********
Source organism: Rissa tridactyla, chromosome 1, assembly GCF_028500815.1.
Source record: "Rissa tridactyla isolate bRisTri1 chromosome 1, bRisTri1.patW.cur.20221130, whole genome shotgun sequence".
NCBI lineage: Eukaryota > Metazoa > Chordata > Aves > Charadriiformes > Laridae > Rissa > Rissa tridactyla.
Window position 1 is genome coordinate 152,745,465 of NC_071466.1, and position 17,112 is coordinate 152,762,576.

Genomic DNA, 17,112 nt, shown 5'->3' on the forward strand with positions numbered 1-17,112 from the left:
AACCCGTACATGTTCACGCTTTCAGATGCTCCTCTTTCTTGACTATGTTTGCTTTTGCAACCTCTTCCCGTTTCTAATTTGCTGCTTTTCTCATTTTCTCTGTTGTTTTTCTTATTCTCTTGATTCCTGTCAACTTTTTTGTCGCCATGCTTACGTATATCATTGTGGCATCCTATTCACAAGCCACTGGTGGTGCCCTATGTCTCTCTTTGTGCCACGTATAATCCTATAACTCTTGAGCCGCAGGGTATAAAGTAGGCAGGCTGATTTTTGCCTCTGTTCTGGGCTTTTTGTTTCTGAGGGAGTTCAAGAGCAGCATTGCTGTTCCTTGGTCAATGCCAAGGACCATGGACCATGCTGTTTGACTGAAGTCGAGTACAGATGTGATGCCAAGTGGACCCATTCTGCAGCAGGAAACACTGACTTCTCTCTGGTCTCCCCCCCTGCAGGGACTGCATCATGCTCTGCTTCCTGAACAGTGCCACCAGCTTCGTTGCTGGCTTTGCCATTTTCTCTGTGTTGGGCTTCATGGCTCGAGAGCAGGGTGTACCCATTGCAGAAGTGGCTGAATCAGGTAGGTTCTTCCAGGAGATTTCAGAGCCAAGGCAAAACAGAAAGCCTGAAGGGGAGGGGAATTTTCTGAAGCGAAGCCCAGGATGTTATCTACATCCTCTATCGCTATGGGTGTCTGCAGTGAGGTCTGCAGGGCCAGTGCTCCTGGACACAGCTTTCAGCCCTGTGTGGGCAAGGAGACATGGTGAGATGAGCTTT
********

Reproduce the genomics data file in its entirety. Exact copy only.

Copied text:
Source organism: Rissa tridactyla, chromosome 1, assembly GCF_028500815.1.
Source record: "Rissa tridactyla isolate bRisTri1 chromosome 1, bRisTri1.patW.cur.20221130, whole genome shotgun sequence".
NCBI lineage: Eukaryota > Metazoa > Chordata > Aves > Charadriiformes > Laridae > Rissa > Rissa tridactyla.
Window position 1 is genome coordinate 152,745,465 of NC_071466.1, and position 17,112 is coordinate 152,762,576.

Genomic DNA, 17,112 nt, shown 5'->3' on the forward strand with positions numbered 1-17,112 from the left:
AACCCGTACATGTTCACGCTTTCAGATGCTCCTCTTTCTTGACTATGTTTGCTTTTGCAACCTCTTCCCGTTTCTAATTTGCTGCTTTTCTCATTTTCTCTGTTGTTTTTCTTATTCTCTTGATTCCTGTCAACTTTTTTGTCGCCATGCTTACGTATATCATTGTGGCATCCTATTCACAAGCCACTGGTGGTGCCCTATGTCTCTCTTTGTGCCACGTATAATCCTATAACTCTTGAGCCGCAGGGTATAAAGTAGGCAGGCTGATTTTTGCCTCTGTTCTGGGCTTTTTGTTTCTGAGGGAGTTCAAGAGCAGCATTGCTGTTCCTTGGTCAATGCCAAGGACCATGGACCATGCTGTTTGACTGAAGTCGAGTACAGATGTGATGCCAAGTGGACCCATTCTGCAGCAGGAAACACTGACTTCTCTCTGGTCTCCCCCCCTGCAGGGACTGCATCATGCTCTGCTTCCTGAACAGTGCCACCAGCTTCGTTGCTGGCTTTGCCATTTTCTCTGTGTTGGGCTTCATGGCTCGAGAGCAGGGTGTACCCATTGCAGAAGTGGCTGAATCAGGTAGGTTCTTCCAGGAGATTTCAGAGCCAAGGCAAAACAGAAAGCCTGAAGGGGAGGGGAATTTTCTGAAGCGAAGCCCAGGATGTTATCTACATCCTCTATCGCTATGGGTGTCTGCAGTGAGGTCTGCAGGGCCAGTGCTCCTGGACACAGCTTTCAGCCCTGTGTGGGCAAGGAGACATGGTGAGATGAGCTTT